tv Maria Hinojosa One-on- One PBS July 5, 2014 12:30am-1:01am PDT
>> hinojosa: in 1977, his parents left india to give him a better life. 30 years later, he moved back and found himself witnessing the greatest transformation in the country's 2,000-year history. new york times columnist and author of indiacalling, anand giridharadas. i'm maria hinojosa. this is one-on-one. >> hinojosa: anand giridharadas, it's great to have you here. >> great to be here. >> hinojosa: so how'd i do with the name, all right? >> yeah, very well. >> hinojosa: because it's an... >> that was like top two percent. >> hinojosa: now, when you were growing up in ohio... okay, so this is a couple of years ago,
you're growing up in ohio. you're born there, from indian parents, and they looked at your name and what did they do? >> they often asked if there was anything else they could call us, and my... one of the ways that my family, my parents, thought of coming back against this was when these telemarketers called and asked us, you know, to spell our name. someone gave us the idea of spelling each letter using a disease, so we'd say, "g for gastroenteritis," "i for intestinal disorder," and people stopped calling. so that's one of the advantages of a very... of a very difficult name. >> hinojosa: well, it's interesting, because your name is one way to enter into this conversation only because, you know, it is an interesting name. but in fact, right now in the united states of america, your name, anand giridharadas, is kind of normal almost, right? >> the president's name is barack hussein obama, so, uh, anything goes now with names. >> hinojosa: you finished school here in the united states, and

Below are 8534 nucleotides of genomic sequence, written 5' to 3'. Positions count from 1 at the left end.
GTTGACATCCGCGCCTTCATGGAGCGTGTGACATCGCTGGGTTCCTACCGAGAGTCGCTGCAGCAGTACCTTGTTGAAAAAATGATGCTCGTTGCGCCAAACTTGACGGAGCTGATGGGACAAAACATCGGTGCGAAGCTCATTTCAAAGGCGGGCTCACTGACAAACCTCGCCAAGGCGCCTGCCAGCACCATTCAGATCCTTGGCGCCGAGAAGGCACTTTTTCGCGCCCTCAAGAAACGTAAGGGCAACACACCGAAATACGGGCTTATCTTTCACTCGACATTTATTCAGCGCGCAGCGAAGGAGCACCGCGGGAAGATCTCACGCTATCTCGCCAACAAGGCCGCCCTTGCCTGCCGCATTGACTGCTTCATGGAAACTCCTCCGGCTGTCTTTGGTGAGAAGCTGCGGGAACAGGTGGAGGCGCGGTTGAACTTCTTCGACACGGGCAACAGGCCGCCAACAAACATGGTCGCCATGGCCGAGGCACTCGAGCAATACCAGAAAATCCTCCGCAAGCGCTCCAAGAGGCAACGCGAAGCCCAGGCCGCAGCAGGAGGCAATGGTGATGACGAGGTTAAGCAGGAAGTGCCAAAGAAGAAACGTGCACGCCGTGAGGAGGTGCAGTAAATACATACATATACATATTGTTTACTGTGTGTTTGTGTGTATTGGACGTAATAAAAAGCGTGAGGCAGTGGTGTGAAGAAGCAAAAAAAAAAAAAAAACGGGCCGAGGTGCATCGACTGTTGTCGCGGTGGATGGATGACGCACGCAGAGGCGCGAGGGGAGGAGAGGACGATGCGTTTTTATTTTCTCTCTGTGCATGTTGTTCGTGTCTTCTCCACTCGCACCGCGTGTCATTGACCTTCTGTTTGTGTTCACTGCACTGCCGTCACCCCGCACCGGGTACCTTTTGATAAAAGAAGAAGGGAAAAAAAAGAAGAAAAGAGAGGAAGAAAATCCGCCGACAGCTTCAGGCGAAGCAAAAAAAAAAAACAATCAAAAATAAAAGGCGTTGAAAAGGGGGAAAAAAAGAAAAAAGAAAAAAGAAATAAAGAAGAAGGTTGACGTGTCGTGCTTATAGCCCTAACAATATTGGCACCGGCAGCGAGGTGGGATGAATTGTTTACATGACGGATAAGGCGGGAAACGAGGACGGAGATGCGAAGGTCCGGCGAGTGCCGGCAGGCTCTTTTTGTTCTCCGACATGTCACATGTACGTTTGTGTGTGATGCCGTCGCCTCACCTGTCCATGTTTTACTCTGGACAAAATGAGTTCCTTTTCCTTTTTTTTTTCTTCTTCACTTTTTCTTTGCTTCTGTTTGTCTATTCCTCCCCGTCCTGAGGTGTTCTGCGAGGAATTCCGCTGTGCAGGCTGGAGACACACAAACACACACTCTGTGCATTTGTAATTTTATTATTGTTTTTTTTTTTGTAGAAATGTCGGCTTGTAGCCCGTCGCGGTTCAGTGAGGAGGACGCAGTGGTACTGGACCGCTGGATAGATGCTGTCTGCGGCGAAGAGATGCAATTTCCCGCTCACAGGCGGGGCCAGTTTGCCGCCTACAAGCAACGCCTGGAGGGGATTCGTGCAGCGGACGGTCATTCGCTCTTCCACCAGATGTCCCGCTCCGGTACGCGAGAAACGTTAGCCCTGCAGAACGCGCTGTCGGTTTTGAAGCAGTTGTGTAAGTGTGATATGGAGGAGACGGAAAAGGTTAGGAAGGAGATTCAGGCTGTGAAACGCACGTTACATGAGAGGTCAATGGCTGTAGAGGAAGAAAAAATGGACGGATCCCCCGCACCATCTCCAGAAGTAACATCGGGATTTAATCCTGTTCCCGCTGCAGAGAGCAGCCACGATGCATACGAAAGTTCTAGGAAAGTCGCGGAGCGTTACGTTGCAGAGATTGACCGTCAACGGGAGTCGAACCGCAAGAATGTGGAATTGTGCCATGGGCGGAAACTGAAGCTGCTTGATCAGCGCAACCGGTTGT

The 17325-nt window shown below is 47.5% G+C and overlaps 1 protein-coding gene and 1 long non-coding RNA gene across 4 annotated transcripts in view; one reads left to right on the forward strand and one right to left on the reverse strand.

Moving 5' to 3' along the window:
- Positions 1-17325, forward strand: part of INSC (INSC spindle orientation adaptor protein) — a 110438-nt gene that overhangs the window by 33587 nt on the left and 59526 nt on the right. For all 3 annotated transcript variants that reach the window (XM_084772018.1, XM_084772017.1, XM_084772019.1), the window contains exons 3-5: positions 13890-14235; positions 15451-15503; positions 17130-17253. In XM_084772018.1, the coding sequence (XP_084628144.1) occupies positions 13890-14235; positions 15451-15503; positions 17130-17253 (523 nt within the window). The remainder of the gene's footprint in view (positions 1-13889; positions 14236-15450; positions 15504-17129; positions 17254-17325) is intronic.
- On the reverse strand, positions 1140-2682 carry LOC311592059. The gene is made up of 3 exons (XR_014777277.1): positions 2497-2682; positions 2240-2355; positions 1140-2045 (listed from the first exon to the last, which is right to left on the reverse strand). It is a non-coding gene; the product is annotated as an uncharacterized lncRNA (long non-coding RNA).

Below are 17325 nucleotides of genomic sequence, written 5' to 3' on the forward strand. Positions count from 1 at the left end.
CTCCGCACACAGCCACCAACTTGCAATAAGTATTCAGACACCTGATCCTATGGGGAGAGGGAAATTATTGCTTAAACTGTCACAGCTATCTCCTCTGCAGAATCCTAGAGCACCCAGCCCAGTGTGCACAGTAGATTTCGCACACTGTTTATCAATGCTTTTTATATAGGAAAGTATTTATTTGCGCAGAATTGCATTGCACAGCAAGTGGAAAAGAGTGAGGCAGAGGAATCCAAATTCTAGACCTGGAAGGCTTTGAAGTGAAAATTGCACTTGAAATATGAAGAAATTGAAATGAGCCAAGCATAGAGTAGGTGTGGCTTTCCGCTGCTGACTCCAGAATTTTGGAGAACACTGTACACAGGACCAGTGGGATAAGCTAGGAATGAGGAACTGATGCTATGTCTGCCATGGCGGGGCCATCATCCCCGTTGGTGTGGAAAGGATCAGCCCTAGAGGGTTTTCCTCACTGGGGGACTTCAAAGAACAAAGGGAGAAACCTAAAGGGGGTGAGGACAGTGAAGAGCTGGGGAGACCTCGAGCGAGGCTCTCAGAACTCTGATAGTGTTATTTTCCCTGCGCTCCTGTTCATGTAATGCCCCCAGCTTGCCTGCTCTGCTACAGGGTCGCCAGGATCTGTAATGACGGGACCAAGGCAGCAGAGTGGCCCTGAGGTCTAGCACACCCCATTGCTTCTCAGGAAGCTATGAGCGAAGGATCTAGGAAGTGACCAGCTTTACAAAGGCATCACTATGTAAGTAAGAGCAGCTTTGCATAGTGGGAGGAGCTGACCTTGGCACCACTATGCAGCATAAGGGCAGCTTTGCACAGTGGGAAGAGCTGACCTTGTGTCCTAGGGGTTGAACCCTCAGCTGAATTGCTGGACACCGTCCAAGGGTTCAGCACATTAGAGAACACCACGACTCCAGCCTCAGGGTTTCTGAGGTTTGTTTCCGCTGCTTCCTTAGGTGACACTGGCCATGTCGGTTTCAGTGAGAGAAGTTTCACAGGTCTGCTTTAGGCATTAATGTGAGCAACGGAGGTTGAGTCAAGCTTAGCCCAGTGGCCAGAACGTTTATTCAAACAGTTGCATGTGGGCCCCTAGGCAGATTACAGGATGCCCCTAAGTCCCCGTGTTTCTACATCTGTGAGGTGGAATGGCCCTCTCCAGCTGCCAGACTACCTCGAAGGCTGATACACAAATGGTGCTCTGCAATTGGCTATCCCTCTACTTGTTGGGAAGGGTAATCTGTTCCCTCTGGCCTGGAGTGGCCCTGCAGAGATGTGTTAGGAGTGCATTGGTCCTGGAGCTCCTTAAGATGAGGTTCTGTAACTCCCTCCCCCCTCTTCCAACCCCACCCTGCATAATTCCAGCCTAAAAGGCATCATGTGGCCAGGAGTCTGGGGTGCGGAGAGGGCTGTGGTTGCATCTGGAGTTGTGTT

your whole life, you have been going to visit india as that place where your parents came from, and then you basically decide, "i'm going. i'm going back." and there's that moment when you're on the plane ride going back and somebody who is returning home looked at you and they were, like, "what are you doing? you're leaving the united states to go to india?" >> this guy... i was filling out my landing card to arrive in bombay, and he kind of looked over and he asked for help with his, so we got to talking and he said, "so what are you going to do over there?" i said, "i'm going to go live there." he kind of looked at my american passport and he looked at me and this data point that i was going to go live there, and he almost thought that i had made a kind of ticketing mistake, and he was, like, "no, no, no, we're all trying to go that way." >> hinojosa: ( laughing ) >> you know, and i... in a way, i didn't yet have the vocabulary to tell him, because i hadn't seen this new india up close yet, that the world is changing, and the world of... the assumptions with which he came of age and that he had
in old age, that india was a better place to depart, were giving way to new assumptions, and that's happening country by country all around the world. >> hinojosa: there's something that you did in your book, which is a beautiful book. it's called india calling: an intimate portrait of a nation's remaking, and it really is very intimate. this is your story, your very personal story, and there's a kind of honesty that you have in terms of your perspective, again, born in ohio and looking at india. and there's one thing that you-- i'm going to read this back to you-- you wrote, "i used to look at the cracking paint and white fluorescent tube lights and dank bathrooms and wonder how anyone could be happy in a home like theirs. and i suppose they might have looked back at me, with my burning and unfulfillable american cravings, and wonder how anyone could be happy with a mind like mine." so where does that stand now? >> i think when i was growing up, i only had access to half of that thought, the first half of